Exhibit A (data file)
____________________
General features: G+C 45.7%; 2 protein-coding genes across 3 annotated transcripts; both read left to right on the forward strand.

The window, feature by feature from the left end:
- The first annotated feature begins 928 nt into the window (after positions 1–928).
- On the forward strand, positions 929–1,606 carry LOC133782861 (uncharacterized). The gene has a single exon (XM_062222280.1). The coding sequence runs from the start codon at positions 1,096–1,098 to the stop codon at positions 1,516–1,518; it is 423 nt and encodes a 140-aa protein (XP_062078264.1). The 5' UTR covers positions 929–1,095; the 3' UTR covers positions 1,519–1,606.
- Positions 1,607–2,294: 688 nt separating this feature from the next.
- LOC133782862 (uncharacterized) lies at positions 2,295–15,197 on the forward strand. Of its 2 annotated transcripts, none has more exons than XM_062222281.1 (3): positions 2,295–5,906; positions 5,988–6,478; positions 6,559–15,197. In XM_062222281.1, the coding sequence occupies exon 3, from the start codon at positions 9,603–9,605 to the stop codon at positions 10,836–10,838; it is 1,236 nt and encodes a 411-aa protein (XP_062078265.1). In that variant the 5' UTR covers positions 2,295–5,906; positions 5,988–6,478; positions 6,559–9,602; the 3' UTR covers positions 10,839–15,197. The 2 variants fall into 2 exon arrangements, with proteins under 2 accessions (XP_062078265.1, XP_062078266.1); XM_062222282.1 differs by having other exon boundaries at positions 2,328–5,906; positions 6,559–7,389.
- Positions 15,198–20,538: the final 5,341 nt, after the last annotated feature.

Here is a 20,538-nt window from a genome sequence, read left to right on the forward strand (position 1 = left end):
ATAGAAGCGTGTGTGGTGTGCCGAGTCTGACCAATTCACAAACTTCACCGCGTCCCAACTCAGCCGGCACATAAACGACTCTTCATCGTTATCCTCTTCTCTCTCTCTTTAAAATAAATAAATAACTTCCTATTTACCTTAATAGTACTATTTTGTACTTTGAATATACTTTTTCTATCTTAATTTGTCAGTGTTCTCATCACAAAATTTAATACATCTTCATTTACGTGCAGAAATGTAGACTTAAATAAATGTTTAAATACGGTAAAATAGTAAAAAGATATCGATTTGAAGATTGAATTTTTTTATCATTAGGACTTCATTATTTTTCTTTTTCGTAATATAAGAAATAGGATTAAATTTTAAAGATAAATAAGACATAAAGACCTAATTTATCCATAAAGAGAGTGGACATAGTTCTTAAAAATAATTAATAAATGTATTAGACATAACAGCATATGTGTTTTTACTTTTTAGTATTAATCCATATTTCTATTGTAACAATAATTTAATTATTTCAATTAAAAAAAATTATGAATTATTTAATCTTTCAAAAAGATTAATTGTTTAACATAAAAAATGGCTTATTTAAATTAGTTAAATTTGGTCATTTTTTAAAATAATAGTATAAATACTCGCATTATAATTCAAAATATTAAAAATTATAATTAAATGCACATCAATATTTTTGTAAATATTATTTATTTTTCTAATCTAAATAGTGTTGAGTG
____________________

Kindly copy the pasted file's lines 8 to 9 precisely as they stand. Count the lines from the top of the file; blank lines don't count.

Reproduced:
Here is a 20,538-nt window from a genome sequence, read left to right on the forward strand (position 1 = left end):
ATAGAAGCGTGTGTGGTGTGCCGAGTCTGACCAATTCACAAACTTCACCGCGTCCCAACTCAGCCGGCACATAAACGACTCTTCATCGTTATCCTCTTCTCTCTCTCTTTAAAATAAATAAATAACTTCCTATTTACCTTAATAGTACTATTTTGTACTTTGAATATACTTTTTCTATCTTAATTTGTCAGTGTTCTCATCACAAAATTTAATACATCTTCATTTACGTGCAGAAATGTAGACTTAAATAAATGTTTAAATACGGTAAAATAGTAAAAAGATATCGATTTGAAGATTGAATTTTTTTATCATTAGGACTTCATTATTTTTCTTTTTCGTAATATAAGAAATAGGATTAAATTTTAAAGATAAATAAGACATAAAGACCTAATTTATCCATAAAGAGAGTGGACATAGTTCTTAAAAATAATTAATAAATGTATTAGACATAACAGCATATGTGTTTTTACTTTTTAGTATTAATCCATATTTCTATTGTAACAATAATTTAATTATTTCAATTAAAAAAAATTATGAATTATTTAATCTTTCAAAAAGATTAATTGTTTAACATAAAAAATGGCTTATTTAAATTAGTTAAATTTGGTCATTTTTTAAAATAATAGTATAAATACTCGCATTATAATTCAAAATATTAAAAATTATAATTAAATGCACATCAATATTTTTGTAAATATTATTTATTTTTCTAATCTAAATAGTGTTGAGTG